By: Dennis Cook
Turn on the radio today and it's clear The Beatles didn't win. There's nearly no evidence of the raw talent, craftsmanship or subtle innovation the Fab Four brought to bear. Still, there are those that see the intrinsic value in their aesthetic and have modeled their own efforts after it. Matthew Sweet is one such acolyte, a true purveyor of quality pop-rock with a McCartney-like gift for melody, terrific bridges and loud-soft dynamics, where the acoustic bits carry as much weight as the reverb heavy guitar workouts.
One quickly picks up an infectious '60s vibe on Sweet's tenth album, Sunshine Lies (released August 26 by Shout! Factory), which bursts forth with a spirit of enjoyment and possibility in well assembled little packages full of killer vocals and playful experimentation.
"Everything is getting so demolished in the music industry. It's kind of a good, free-for-all time, where all kinds of great stuff can happen," says Sweet, who handled production duties at his home studio. "It's not cool but I always fantasized about something like Pro-Tools [laughs]. Technology came along and has made it possible for a lot of different kinds of records to be made. It's a whole different world now. I really got into writing songs and wanting to be an artist through four-track cassette decks. It was right when I was a teenager that you could get an affordable Fostex thing. You put a cassette in and that was your multitrack. You could hear what it was like to play three things and mix them down, or four things if you had something else to mix to. That was huge for me."
"When I first started to shape this album it was more totally rock. And then it felt like it was just too much, so over time I added some prettier things. It ended up more balanced in the end, though there's a few rockers left off I hope will surface. One song called 'Badass' is really free form and crazy and kind of funny," says Sweet, a man known for some superb electric guitar abandon in concert. "I'm moody and there's been times when I've been less open and friendly [laughs]. That goes in cycles, and a lot of artists are just, uh, challenged people. I get weird when I don't do anything creative for a while. Once I do something I feel so much better. After I did The Thorns project [his successful 2002-2003 collaboration with Shawn Mullins and Pete Droge], which we put a lot of work and time into - where we had to sing in harmony all the time and it was restrained, in that way, though really cool when it worked – by the time we were done I really wanted to rock out."
Sunshine Lies tracks like "Room To Rock" and "Sunrise Eyes" test amp strength and reveal his deep affection for the MC5 and early Lou Reed in wonderfully messy string mangling of the first order paired with biting vocals and thoroughly non-timid drums. These moments are balanced by the high country trip twang of "Daisychain" and Dukes of Stratosphear quality liquid light ditties like "Time Machine" or the Radiohead-esque "Feel Fear." This may be Sweet's most wholly together offering since his 1991 chart heyday with Girlfriend, and in some ways it betters that '90s touchstone with its greater lyrical and musical sensitivity. In raw power and artful delicacy, Sweet has lost nothing in the intervening years, and as a new generation is discovering Girlfriend's title track via Guitar Hero II, the time may be ripe for folks to catch up on this under-sung musician.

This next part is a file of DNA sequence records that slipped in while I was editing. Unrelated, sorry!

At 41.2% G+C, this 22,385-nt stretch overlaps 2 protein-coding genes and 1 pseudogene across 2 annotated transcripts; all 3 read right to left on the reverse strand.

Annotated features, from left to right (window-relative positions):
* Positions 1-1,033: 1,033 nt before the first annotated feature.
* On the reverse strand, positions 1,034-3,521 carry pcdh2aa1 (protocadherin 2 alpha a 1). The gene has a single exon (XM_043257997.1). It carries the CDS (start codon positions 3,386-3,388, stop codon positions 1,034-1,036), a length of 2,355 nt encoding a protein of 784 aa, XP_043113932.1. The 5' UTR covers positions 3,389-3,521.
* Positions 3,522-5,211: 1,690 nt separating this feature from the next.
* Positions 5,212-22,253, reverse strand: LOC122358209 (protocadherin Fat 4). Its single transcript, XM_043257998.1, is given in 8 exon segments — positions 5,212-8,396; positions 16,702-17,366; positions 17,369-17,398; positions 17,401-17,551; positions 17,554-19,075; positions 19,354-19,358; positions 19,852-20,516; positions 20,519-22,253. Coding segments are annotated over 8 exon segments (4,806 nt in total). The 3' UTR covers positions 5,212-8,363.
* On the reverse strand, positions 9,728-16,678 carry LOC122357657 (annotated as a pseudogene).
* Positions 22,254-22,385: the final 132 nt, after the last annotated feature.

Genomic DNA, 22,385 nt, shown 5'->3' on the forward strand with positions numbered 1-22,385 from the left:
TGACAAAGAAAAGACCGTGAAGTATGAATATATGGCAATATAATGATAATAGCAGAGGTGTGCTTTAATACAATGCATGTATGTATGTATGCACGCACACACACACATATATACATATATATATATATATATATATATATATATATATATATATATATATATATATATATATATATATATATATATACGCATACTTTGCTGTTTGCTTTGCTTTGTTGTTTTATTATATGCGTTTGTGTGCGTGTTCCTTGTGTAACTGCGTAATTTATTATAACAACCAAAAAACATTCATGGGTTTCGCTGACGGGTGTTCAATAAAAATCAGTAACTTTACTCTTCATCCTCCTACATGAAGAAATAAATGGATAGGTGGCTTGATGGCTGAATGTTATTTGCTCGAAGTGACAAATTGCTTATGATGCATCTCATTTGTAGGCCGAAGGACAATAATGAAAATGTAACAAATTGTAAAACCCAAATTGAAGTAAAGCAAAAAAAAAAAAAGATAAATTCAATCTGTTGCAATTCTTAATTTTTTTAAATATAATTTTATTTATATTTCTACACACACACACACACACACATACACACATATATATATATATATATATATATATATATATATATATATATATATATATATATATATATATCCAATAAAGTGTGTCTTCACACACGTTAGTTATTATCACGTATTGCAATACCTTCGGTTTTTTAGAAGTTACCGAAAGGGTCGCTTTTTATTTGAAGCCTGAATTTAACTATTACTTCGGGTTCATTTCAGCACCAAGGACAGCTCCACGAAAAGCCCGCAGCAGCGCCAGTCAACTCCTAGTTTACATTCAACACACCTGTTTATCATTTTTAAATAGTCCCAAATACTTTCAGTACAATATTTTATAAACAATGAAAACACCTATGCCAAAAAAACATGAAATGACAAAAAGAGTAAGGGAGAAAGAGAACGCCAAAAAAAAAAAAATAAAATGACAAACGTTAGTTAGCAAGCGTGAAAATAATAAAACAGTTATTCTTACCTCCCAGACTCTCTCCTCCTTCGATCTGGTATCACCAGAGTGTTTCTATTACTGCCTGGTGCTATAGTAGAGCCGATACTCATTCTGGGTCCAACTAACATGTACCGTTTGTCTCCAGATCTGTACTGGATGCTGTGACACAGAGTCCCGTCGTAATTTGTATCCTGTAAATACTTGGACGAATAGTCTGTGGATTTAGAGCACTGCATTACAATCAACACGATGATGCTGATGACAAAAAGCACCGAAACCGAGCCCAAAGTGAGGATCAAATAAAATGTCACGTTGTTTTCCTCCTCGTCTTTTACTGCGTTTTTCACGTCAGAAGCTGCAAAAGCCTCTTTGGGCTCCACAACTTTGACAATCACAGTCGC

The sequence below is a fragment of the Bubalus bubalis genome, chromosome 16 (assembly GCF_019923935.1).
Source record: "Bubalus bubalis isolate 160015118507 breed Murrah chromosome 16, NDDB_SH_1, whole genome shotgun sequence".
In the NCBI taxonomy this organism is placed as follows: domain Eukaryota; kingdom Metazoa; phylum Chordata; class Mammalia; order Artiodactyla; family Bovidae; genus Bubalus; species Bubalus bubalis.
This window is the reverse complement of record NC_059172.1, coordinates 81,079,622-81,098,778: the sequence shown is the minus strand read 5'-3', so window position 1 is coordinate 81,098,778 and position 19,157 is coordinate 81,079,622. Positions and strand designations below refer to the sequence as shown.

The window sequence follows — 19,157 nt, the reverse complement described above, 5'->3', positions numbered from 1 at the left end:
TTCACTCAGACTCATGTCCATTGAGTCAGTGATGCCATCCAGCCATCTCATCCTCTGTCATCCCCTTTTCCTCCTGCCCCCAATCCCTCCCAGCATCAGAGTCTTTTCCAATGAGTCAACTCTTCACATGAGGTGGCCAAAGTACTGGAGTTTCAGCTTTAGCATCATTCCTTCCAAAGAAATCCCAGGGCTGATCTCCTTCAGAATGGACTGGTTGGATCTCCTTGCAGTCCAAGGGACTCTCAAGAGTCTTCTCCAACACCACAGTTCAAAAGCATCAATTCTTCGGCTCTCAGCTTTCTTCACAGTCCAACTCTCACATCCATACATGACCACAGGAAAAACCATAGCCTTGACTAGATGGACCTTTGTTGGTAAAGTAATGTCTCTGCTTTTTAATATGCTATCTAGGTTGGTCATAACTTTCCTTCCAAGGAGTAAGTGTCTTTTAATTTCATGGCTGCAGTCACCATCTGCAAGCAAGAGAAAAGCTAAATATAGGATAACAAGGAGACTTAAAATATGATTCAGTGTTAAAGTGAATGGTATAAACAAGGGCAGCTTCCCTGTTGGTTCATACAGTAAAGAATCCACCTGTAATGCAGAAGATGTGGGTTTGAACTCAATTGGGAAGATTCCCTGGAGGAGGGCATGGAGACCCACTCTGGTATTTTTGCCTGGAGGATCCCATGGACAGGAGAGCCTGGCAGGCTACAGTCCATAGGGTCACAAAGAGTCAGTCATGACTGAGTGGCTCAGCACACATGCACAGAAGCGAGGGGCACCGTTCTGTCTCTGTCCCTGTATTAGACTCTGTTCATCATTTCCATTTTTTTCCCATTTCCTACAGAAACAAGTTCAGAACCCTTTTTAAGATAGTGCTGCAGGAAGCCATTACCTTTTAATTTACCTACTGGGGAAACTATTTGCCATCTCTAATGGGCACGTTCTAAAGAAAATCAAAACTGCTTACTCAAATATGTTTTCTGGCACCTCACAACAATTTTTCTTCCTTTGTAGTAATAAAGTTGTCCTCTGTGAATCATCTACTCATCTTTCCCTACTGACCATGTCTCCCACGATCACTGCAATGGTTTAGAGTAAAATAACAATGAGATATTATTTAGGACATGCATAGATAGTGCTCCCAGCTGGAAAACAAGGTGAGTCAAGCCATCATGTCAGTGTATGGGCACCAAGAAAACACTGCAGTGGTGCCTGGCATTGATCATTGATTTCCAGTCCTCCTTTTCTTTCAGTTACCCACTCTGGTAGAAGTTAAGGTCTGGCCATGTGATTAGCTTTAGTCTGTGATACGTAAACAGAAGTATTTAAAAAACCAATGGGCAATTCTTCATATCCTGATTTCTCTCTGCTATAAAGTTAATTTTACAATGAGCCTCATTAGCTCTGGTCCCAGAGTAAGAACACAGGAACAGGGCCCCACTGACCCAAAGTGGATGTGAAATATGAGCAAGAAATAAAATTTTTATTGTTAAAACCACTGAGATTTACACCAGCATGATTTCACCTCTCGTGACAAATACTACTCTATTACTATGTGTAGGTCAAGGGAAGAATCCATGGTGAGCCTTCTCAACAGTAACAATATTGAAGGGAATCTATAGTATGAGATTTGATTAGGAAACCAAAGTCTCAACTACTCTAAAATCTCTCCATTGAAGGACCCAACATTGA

|Matthew Sweet by Henry Diltz|
"It's a natural curve. If you're lucky, you have some sort of commercial success and all that, then afterwards you're just an artist and it's up to you," says Sweet. "In some sense, given how the recording industry has turned out, it's worked out better for someone like me because I have a history. It's so hard to get a foothold now. At least I kinda have that thing. Now, I'm doing things the way I wish I'd always done them. Success was hard for me. It wasn't that I changed anything because of it but it didn't feel good inside. For me, this is a good time in my life. I still feel the same things but it's a little more balanced. The time I made Girlfriend is probably closest to now, in that I have nothing to lose and a label wasn't involved very much. And it's easier now because we have better technology and I've learned a little more. This is probably happening for a lot of artists fortunate enough to get their heads around gear and studios."
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